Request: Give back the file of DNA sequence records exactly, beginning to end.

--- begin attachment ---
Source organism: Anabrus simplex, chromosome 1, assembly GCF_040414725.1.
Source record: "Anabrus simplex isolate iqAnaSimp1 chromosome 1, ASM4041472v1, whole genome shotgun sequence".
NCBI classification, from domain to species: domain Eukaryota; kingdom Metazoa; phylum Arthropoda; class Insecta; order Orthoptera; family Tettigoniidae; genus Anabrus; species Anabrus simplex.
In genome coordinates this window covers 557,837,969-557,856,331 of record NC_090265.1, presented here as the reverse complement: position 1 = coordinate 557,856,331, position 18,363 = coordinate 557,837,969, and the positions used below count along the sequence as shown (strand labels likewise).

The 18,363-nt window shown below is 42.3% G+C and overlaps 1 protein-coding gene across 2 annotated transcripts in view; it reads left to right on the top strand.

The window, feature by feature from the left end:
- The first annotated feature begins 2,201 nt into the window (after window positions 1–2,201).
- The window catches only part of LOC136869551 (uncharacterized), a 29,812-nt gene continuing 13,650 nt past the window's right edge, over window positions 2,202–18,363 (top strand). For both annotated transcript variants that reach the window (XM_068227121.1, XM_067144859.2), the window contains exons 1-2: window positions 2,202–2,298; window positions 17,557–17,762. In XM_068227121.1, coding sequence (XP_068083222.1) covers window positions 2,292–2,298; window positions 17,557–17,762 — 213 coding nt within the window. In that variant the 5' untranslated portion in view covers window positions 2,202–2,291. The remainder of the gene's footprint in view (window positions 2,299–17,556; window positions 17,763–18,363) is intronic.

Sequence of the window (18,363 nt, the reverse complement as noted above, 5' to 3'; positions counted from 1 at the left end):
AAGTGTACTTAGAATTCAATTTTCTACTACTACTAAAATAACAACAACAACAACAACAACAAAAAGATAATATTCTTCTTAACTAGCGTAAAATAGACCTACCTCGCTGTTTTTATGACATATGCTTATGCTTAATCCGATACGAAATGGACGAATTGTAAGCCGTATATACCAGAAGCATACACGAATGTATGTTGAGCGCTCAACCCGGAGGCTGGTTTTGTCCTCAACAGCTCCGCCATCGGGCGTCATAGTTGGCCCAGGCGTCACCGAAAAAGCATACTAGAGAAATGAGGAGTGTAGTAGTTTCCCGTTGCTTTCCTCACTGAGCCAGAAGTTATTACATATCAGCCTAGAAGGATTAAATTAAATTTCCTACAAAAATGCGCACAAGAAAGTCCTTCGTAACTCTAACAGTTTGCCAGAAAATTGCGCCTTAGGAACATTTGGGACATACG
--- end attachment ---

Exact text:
Source organism: Anabrus simplex, chromosome 1, assembly GCF_040414725.1.
Source record: "Anabrus simplex isolate iqAnaSimp1 chromosome 1, ASM4041472v1, whole genome shotgun sequence".
NCBI classification, from domain to species: domain Eukaryota; kingdom Metazoa; phylum Arthropoda; class Insecta; order Orthoptera; family Tettigoniidae; genus Anabrus; species Anabrus simplex.
In genome coordinates this window covers 557,837,969-557,856,331 of record NC_090265.1, presented here as the reverse complement: position 1 = coordinate 557,856,331, position 18,363 = coordinate 557,837,969, and the positions used below count along the sequence as shown (strand labels likewise).

The 18,363-nt window shown below is 42.3% G+C and overlaps 1 protein-coding gene across 2 annotated transcripts in view; it reads left to right on the top strand.

The window, feature by feature from the left end:
- The first annotated feature begins 2,201 nt into the window (after window positions 1–2,201).
- The window catches only part of LOC136869551 (uncharacterized), a 29,812-nt gene continuing 13,650 nt past the window's right edge, over window positions 2,202–18,363 (top strand). For both annotated transcript variants that reach the window (XM_068227121.1, XM_067144859.2), the window contains exons 1-2: window positions 2,202–2,298; window positions 17,557–17,762. In XM_068227121.1, coding sequence (XP_068083222.1) covers window positions 2,292–2,298; window positions 17,557–17,762 — 213 coding nt within the window. In that variant the 5' untranslated portion in view covers window positions 2,202–2,291. The remainder of the gene's footprint in view (window positions 2,299–17,556; window positions 17,763–18,363) is intronic.

Sequence of the window (18,363 nt, the reverse complement as noted above, 5' to 3'; positions counted from 1 at the left end):
AAGTGTACTTAGAATTCAATTTTCTACTACTACTAAAATAACAACAACAACAACAACAACAAAAAGATAATATTCTTCTTAACTAGCGTAAAATAGACCTACCTCGCTGTTTTTATGACATATGCTTATGCTTAATCCGATACGAAATGGACGAATTGTAAGCCGTATATACCAGAAGCATACACGAATGTATGTTGAGCGCTCAACCCGGAGGCTGGTTTTGTCCTCAACAGCTCCGCCATCGGGCGTCATAGTTGGCCCAGGCGTCACCGAAAAAGCATACTAGAGAAATGAGGAGTGTAGTAGTTTCCCGTTGCTTTCCTCACTGAGCCAGAAGTTATTACATATCAGCCTAGAAGGATTAAATTAAATTTCCTACAAAAATGCGCACAAGAAAGTCCTTCGTAACTCTAACAGTTTGCCAGAAAATTGCGCCTTAGGAACATTTGGGACATACG